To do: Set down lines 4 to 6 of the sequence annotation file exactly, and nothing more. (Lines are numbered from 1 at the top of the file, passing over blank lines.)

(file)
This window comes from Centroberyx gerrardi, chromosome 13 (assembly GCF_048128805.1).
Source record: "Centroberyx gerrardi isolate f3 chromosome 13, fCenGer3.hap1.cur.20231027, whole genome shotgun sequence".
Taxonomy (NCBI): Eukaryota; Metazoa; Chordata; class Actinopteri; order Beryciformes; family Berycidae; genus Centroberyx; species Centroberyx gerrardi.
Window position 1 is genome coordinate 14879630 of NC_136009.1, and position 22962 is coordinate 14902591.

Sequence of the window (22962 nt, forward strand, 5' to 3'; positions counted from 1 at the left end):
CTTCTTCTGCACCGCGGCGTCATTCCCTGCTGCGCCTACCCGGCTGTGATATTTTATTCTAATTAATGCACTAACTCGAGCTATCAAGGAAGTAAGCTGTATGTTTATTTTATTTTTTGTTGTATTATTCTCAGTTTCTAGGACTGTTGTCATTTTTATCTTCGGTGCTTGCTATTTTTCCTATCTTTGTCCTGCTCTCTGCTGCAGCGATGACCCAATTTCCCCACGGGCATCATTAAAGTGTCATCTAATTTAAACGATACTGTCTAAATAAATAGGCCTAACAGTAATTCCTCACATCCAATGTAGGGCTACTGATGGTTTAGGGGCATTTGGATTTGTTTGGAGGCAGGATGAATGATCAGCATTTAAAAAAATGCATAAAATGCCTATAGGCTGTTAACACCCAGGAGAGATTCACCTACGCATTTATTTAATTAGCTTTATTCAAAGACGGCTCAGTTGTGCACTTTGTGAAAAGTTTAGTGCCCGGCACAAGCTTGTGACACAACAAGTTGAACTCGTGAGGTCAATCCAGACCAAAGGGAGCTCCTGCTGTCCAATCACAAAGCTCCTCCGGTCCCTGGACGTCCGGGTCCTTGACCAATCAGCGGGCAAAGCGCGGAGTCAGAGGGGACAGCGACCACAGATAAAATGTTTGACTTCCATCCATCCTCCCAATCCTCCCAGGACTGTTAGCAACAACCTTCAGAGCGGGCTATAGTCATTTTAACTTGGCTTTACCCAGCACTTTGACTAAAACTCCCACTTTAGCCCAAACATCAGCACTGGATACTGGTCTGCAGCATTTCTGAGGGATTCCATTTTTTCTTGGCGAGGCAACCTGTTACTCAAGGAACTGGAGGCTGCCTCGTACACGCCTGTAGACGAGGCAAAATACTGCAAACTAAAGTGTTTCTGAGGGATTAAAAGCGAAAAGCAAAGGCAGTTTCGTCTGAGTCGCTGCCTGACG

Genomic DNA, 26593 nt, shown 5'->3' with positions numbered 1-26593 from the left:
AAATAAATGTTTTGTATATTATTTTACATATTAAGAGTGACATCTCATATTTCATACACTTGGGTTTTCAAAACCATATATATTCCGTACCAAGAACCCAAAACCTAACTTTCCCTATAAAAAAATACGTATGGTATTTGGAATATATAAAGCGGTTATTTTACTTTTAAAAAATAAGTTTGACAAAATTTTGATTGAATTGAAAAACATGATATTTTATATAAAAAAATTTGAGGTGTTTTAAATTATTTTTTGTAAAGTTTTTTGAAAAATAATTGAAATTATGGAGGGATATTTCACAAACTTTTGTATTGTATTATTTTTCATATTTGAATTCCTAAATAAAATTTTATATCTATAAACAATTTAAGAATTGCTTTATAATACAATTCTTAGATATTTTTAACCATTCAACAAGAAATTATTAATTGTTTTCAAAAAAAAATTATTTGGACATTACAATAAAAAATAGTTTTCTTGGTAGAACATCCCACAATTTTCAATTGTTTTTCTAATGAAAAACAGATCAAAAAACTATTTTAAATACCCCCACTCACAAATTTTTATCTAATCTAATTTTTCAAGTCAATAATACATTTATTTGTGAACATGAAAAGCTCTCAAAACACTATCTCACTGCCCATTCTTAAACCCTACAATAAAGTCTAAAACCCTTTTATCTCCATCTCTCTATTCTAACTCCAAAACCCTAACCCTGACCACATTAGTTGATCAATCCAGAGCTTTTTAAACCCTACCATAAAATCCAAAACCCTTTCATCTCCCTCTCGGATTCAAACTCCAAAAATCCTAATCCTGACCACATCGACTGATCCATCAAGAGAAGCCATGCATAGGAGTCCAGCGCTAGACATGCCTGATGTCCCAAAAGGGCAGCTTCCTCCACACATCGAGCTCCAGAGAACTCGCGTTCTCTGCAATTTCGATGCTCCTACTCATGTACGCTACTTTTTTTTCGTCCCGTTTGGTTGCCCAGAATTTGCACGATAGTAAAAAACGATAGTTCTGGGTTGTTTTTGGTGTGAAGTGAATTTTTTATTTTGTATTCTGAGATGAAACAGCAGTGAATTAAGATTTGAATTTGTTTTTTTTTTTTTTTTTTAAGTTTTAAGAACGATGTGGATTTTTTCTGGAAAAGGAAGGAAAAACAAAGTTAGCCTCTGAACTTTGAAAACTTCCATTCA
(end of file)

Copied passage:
Window position 1 is genome coordinate 14879630 of NC_136009.1, and position 22962 is coordinate 14902591.

Sequence of the window (22962 nt, forward strand, 5' to 3'; positions counted from 1 at the left end):
CTTCTTCTGCACCGCGGCGTCATTCCCTGCTGCGCCTACCCGGCTGTGATATTTTATTCTAATTAATGCACTAACTCGAGCTATCAAGGAAGTAAGCTGTATGTTTATTTTATTTTTTGTTGTATTATTCTCAGTTTCTAGGACTGTTGTCATTTTTATCTTCGGTGCTTGCTATTTTTCCTATCTTTGTCCTGCTCTCTGCTGCAGCGATGACCCAATTTCCCCACGGGCATCATTAAAGTGTCATCTAATTTAAACGATACTGTCTAAATAAATAGGCCTAACAGTAATTCCTCACATCCAATGTAGGGCTACTGATGGTTTAGGGGCATTTGGATTTGTTTGGAGGCAGGATGAATGATCAGCATTTAAAAAAATGCATAAAATGCCTATAGGCTGTTAACACCCAGGAGAGATTCACCTACGCATTTATTTAATTAGCTTTATTCAAAGACGGCTCAGTTGTGCACTTTGTGAAAAGTTTAGTGCCCGGCACAAGCTTGTGACACAACAAGTTGAACTCGTGAGGTCAATCCAGACCAAAGGGAGCTCCTGCTGTCCAATCACAAAGCTCCTCCGGTCCCTGGACGTCCGGGTCCTTGACCAATCAGCGGGCAAAGCGCGGAGTCAGAGGGGACAGCGACCACAGATAAAATGTTTGACTTCCATCCATCCTCCCAATCCTCCCAGGACTGTTAGCAACAACCTTCAGAGCGGGCTATAGTCATTTTAACTTGGCTTTACCCAGCACTTTGACTAAAACTCCCACTTTAGCCCAAACATCAGCACTGGATACTGGTCTGCAGCATTTCTGAGGGATTCCATTTTTTCTTGGCGAGGCAACCTGTTACTCAAGGAACTGGAGGCTGCCTCGTACACGCCTGTAGACGAGGCAAAATACTGCAAACTAAAGTGTTTCTGAGGGATTAAAAGCGAAAAGCAAAGGCAGTTTCGTCTGAGTCGCTGCCTGACG